The feel of "Chef's Table: Pizza" is strongly reminiscent of the documentary movie "Jiro Dreams of Sushi." This was one of my first thoughts after watching only the first few minutes of the episode. I did a bit of research, and lo and behold: the creator of this Netflix series is none other than David Gelb, the director of "Jiro." You can see it in the slow-motion cinematography, the lingering closeup shots on food, and the biographical focus on a representative person in the field. Different episodes of "Chef's Table" are directed by different people (Episode 1 is directed by Clay Jeter), but I imagine that David Gelb's creative hand is visible in every episode. This is his baby.

The use of commentators who contribute to the narration is a holdover from "Jiro." Brett Anderson seems a bit more distant from Chris Bianco, but Ed Levine sounds almost like a close friend of the chef. That said, I sometimes thought Levine came off as a bit too much of an overt cheerleader, a Bianco partisan who was marketing the chef. The enthusiasm he showed when recounting certain anecdotes or talking about how Chris had revolutionized this or that began to feel, as the hour rolled on, as if he were some sort of parasite gorging himself on Bianco's fame. I realize that that doesn't sound very charitable, but Levine's occasional over-enthusiasm creeped me out now and again.

But that's a minor flaw in what was, overall, a fascinating first episode. I think the "Pizza" series has six episodes. I now have high expectations that the subsequent hours will be just as good, just as filling for the soul, as this one.

Monday, December 26, 2022

"in the name of equity"

Commenter John from Daejeon sent me a link to the following article:

Top school principal hides students’ academic awards in name of ‘equity’

For years, two administrators at Thomas Jefferson High School for Science and Technology (TJ) have been withholding notifications of National Merit awards from the school’s families, most of them Asian, thus denying students the right to use those awards to boost their college-admission prospects and earn scholarships. This episode has emerged amid the school district’s new strategy of “equal outcomes for every student, without exception.” School administrators, for instance, have implemented an “equitable grading” policy that eliminates zeros, gives students a grade of 50 percent just for showing up, and assigns a cryptic code of “NTI” for assignments not turned in. It’s a race to the bottom.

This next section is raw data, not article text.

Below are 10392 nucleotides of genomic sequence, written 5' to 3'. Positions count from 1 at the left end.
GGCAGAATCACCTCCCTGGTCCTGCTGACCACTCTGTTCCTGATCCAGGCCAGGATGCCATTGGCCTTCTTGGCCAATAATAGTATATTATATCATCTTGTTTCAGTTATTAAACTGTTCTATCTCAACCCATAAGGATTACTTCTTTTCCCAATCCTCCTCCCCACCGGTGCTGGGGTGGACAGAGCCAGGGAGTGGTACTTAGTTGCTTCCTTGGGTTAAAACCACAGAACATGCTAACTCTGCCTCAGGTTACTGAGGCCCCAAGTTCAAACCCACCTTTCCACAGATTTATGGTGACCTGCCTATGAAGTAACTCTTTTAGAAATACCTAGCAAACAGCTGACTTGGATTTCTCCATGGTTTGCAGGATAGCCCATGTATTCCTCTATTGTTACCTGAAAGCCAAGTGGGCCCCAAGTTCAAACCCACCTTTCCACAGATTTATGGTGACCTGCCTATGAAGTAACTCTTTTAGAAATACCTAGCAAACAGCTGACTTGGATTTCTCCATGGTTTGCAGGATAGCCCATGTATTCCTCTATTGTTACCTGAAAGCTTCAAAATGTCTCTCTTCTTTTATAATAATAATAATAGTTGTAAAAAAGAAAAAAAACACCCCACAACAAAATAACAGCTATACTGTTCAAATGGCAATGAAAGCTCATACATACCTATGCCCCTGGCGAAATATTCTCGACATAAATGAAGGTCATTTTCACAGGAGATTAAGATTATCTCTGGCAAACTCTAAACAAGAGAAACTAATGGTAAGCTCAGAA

An intrepid Thomas Jefferson parent, Shawna Yashar, a lawyer, uncovered the withholding of National Merit awards. Since starting as a freshman at the school in September 2019, her son, who is part Arab American, studied statistical analysis, literature reviews, and college-level science late into the night. This workload was necessary to keep him up to speed with the advanced studies at TJ, which US News & World Report ranks as America’s top school.

Last fall, along with about 1.5 million US high school juniors, the Yashar teen took the PSAT, which determines whether a student qualifies as a prestigious National Merit scholar. When it came time to submit his college applications this fall, he didn’t have a National Merit honor to report — but it wasn’t because he hadn’t earned the award. The National Merit Scholarship Corporation, a nonprofit based in Evanston, Illinois, had recognized him as a Commended Student in the top 3 percent nationwide — one of about 50,000 students earning that distinction. Principals usually celebrate National Merit scholars with special breakfastsaward ceremoniesYouTube videospress releases and social media announcements.

But TJ School officials had decided to withhold announcement of the award. Indeed, it turns out that the principal, Ann Bonitatibus, and the director of student services, Brandon Kosatka, have been withholding this information from families and the public for years, affecting the lives of at least 1,200 students over the principal’s tenure of five years. Recognition by National Merit opens the door to millions of dollars in college scholarships and 800 Special Scholarships from corporate sponsors.